34-year-old Saravanan, the secretary of the Urur Kuppam Fishermen's Co-operative Society was a part of the delegation that confronted authorities of the Kamarajar Port in August 2015. The cooperation of all fishing villages in Ennore had demanded the dredged sand that was dumped on saltpans to convert wetlands into real estate, be removed. It was an uphill task but the fisherfolk used the 2011 Coastal Regulation Zone notification to prove the encroachment was illegal and win this battle in 2016.
But now, mere months after this citizens' victory, a new coastal regulation zone notification which is reportedly on the anvil, will snatch away the empowerment that these fishermen found through the CRZ 2011 notification.
According to a report in the Indian Express, the union government is planning to bring changes to the way the country's coasts are governed. A draft Marine and coastal regulation zone (MCRZ) notification is reportedly in the offing to replace the CRZ 2011 notification which is currently in use. The 2011 notification not only made reclamation of wetlands illegal but it also ensured that fishing communities' traditional rights over coastal areas were “given precedent over commercial activities”.
The new order, however, aims at removing the ban on reclamation of land in coastal areas for commercial or entertainment purposes. This will also, eventually, allow for tourism activities in ecologically sensitive areas along the shores.
Another Neduvasal like anarchy?
“Just like in the case of the Neduvasal hydrocarbon project, here too the government is choosing to look at monetary gains instead of the fishermen's livelihood," says Saravanan. "They want to snatch away land that we have traditionally used as a community. The CRZ 2011 notification had been introduced with the aim of protecting the coast and securing the livelihoods of the communities that is dependant on a healthy coastline. Why change it now?" he asks.
According to an Indian Express report, the justification offered by the environment ministry for this move is the “neglect of development in coastal areas due to CRZ 2011”. The Ministry reportedly argued that these areas are being destroyed, neglected and turned into dumping grounds. It has further realised the “tremendous tourism potential” in these ecologically sensitive areas across the country.
"Our livelihood is being put at stake by the government just to create recreational spaces for the elite," laments Saravanan.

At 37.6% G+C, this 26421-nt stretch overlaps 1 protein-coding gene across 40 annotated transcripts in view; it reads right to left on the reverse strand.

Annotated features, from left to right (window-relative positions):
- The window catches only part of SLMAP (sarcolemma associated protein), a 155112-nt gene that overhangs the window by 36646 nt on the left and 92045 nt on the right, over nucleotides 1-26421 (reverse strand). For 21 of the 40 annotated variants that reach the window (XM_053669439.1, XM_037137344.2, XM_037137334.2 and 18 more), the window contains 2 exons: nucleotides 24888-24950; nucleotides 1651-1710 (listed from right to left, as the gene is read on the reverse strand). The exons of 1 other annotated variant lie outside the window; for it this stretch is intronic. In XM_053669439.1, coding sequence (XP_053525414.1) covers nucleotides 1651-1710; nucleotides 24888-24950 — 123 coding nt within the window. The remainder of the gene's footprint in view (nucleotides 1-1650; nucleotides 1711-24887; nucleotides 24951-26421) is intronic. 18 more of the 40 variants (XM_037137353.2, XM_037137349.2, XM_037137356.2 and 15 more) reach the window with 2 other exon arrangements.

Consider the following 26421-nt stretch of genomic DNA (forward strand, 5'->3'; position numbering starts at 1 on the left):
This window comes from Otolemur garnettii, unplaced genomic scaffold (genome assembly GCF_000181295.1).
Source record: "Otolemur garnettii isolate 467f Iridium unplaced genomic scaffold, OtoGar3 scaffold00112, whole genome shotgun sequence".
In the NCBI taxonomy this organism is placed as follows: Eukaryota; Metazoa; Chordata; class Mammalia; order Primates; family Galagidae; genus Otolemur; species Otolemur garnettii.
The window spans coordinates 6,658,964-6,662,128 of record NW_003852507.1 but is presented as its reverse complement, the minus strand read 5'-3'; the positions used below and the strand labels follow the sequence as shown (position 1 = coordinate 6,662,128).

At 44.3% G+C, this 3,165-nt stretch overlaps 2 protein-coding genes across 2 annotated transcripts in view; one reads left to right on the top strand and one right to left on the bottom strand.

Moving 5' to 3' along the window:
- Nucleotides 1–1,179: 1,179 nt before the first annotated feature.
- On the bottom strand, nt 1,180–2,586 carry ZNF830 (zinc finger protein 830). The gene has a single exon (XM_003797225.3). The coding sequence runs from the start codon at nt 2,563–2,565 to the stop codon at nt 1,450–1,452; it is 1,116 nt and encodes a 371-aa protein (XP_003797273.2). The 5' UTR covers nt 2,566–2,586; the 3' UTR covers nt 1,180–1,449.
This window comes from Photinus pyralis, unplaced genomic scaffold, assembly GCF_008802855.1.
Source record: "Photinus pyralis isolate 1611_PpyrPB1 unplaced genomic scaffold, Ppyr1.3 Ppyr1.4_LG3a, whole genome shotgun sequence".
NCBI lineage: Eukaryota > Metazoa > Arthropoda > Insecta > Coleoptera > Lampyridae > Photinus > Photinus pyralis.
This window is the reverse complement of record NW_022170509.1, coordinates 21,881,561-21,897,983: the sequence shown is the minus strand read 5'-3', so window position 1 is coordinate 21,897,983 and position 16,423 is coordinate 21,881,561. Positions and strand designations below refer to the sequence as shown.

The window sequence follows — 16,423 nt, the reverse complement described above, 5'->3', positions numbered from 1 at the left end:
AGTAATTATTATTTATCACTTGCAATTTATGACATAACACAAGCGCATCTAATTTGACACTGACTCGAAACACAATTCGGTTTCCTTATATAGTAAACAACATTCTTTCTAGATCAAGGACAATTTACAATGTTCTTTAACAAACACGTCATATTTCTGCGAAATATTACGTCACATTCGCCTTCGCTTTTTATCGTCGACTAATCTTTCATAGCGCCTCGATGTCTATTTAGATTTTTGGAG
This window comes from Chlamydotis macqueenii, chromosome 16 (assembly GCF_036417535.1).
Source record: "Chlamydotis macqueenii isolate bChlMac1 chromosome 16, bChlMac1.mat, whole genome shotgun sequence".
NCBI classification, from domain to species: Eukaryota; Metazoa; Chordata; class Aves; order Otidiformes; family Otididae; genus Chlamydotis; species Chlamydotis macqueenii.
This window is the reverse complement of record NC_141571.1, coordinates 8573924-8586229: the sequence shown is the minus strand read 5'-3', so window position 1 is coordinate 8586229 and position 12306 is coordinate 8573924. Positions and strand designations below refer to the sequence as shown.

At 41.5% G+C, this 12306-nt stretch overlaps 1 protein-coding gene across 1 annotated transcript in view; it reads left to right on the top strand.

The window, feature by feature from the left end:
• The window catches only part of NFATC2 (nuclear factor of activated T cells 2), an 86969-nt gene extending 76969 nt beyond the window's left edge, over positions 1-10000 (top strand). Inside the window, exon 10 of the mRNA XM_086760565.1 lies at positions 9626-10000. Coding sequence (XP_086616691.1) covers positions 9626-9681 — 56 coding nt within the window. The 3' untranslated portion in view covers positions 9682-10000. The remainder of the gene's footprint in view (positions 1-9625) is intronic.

A notification that encourages exploitation?
The decision to open up these areas for tourism activities is in line with the recommendations of Shailesh Nayak Committee. The panel submitted its report on changes that need to be made to the existing CRZ regime in 2015. The report was compiled after consulting state governments and other stockholders. The committee additionally recommended relaxation of restriction for creating infrastructure for local communities.
State governments meanwhile, according to media reports, have already been directed by the Centre to prepare tourism related development plans.
"Acres of our livelihood spaces and area along the coast are already being lost to illegal development. When are fishing grounds remain unprotected even with the existing rules, one can't imagine the damage the MCRZ will cause," says K Bharathi of the South Indian Fishermen's Federation. "What the government should be doing is strengthening the existing notification to ensure violators are immediately punished, to deter illegal encroachments," he adds.
The Coastal Resource Centre which is coordinated a press conference on the MCRZ notification on Thursday, states that allowing reclamation of water bodies and other wetlands for commercial purposes will increase the vulnerability of coastal communities to cyclones, heavy rainfall and drought. "No lessons have been learnt from the 2015 floods. Reclaiming land for construction or building on floodplains can only cause problems in the future. ," says Pooja Kumar. "If the thrust on tourism is put into practice, then buildings that come up in the area will bore into the ground for water and it is not advisable to do so near a coast," she adds.
The fisherfolk meanwhile, are already gathering support from across the state to oppose the Centre's move. " Fishermen in Tamil Nadu will not take this lying down. We will fight like the farmers did in Neduvasal," says Saravanan. "If necessary we will contact fisherfolk across the nation and hold country wide protests against this move," he warns.